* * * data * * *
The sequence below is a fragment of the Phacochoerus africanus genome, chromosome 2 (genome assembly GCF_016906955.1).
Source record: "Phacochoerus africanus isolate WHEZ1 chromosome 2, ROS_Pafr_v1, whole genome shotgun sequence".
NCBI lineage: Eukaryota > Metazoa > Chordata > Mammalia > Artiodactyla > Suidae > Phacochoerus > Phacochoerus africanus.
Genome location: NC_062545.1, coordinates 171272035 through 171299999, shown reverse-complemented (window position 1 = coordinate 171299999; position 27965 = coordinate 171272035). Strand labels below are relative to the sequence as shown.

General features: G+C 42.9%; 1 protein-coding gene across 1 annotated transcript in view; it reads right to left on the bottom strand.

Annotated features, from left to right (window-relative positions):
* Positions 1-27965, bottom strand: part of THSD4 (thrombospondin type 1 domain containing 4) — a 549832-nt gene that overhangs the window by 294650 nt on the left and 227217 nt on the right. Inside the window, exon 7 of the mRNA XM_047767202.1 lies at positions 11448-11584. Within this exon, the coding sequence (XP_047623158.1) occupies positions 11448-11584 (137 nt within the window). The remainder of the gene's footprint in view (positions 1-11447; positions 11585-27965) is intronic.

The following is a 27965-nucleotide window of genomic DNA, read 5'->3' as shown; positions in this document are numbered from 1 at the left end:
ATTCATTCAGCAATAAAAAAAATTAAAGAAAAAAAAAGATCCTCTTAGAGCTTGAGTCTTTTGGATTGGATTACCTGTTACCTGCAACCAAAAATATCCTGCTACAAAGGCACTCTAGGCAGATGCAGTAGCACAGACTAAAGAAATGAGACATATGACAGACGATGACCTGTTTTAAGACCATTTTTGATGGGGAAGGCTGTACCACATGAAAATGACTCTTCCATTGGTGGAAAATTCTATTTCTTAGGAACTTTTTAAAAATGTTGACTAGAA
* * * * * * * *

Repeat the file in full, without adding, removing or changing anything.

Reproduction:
The sequence below is a fragment of the Phacochoerus africanus genome, chromosome 2 (genome assembly GCF_016906955.1).
Source record: "Phacochoerus africanus isolate WHEZ1 chromosome 2, ROS_Pafr_v1, whole genome shotgun sequence".
NCBI lineage: Eukaryota > Metazoa > Chordata > Mammalia > Artiodactyla > Suidae > Phacochoerus > Phacochoerus africanus.
Genome location: NC_062545.1, coordinates 171272035 through 171299999, shown reverse-complemented (window position 1 = coordinate 171299999; position 27965 = coordinate 171272035). Strand labels below are relative to the sequence as shown.

General features: G+C 42.9%; 1 protein-coding gene across 1 annotated transcript in view; it reads right to left on the bottom strand.

Annotated features, from left to right (window-relative positions):
* Positions 1-27965, bottom strand: part of THSD4 (thrombospondin type 1 domain containing 4) — a 549832-nt gene that overhangs the window by 294650 nt on the left and 227217 nt on the right. Inside the window, exon 7 of the mRNA XM_047767202.1 lies at positions 11448-11584. Within this exon, the coding sequence (XP_047623158.1) occupies positions 11448-11584 (137 nt within the window). The remainder of the gene's footprint in view (positions 1-11447; positions 11585-27965) is intronic.

The following is a 27965-nucleotide window of genomic DNA, read 5'->3' as shown; positions in this document are numbered from 1 at the left end:
ATTCATTCAGCAATAAAAAAAATTAAAGAAAAAAAAAGATCCTCTTAGAGCTTGAGTCTTTTGGATTGGATTACCTGTTACCTGCAACCAAAAATATCCTGCTACAAAGGCACTCTAGGCAGATGCAGTAGCACAGACTAAAGAAATGAGACATATGACAGACGATGACCTGTTTTAAGACCATTTTTGATGGGGAAGGCTGTACCACATGAAAATGACTCTTCCATTGGTGGAAAATTCTATTTCTTAGGAACTTTTTAAAAATGTTGACTAGAA